Not getting a call to interview for the job? Your resume might be factoring into the equation more than you realize. I’ve looked through endless resumes in my day – here are 6 mistakes yours could contain that could be costing you the job.

  1. Poorly (or creatively) organizing the information on your resume. Resumes tend to have similar flow and structure and in this context, it’s not wise to surprise the reader. 
  2. Using too much real estate to summarize or restate your great functional skills or accomplishments. While having keywords present and abundant are important for electronic eyes, it’s overkill to create an executive summary at the top of the resume. Experienced recruiters know this is a well-polished and often contrived section of your resume. They will likely skip over it to get to the “meat” of your resume – the actual chronology. 
  3. Including too many bullets that look like they were plucked from a job description. Your bullets should be about the impact you made and the accomplishments and outcomes you achieved in the role.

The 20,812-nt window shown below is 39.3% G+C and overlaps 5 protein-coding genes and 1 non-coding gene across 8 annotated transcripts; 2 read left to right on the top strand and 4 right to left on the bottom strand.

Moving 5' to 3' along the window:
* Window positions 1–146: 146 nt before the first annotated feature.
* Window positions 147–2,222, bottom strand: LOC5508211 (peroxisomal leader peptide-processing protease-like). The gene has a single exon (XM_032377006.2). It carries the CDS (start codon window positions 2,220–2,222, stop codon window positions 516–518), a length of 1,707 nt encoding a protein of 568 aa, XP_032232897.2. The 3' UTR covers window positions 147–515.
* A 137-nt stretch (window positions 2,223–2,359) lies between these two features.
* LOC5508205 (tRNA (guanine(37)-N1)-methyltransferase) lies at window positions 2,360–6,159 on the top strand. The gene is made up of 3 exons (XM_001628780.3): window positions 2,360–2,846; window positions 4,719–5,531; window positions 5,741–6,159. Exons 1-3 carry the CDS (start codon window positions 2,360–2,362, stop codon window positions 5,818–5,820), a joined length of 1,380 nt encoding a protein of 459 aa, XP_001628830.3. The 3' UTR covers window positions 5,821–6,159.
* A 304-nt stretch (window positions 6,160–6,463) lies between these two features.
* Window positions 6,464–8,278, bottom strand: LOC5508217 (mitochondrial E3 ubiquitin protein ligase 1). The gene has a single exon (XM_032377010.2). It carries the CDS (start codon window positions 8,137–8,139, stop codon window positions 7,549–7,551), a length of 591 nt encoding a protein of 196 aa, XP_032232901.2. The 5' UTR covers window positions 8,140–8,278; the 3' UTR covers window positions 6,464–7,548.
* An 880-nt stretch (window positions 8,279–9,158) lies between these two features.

4. Removing your graduation year because you’re worried about your age. Ageism is real, but not including the year you graduated is not going to throw recruiters off of the scent. They can deduce your age based on your work chronology, even if you truncate it and don’t include everything. I prefer transparency on these types of issues so you fully own them as part of your story. You’d rather have someone know that you’re young or old with great experience than wondering what else you’re masking or hiding.
  5. Not understanding how to translate and transfer your skills to the new role, company, team. A failure to understand and a failure to articulate how your skills and accomplishments will be directly applicable in your new role is one of, if not the most, important factor in navigating the hiring stages and getting a job offer.
  6. Low confidence. This is a classic “chicken or egg” problem. Low response rates on application submissions and not getting call backs will shake confidence. However, going into the search process or walking into networking discussions and interviews with low confidence also results in low response rates and few callbacks. Activity, accountability, and feedback help build confidence throughout a job search or a sales process.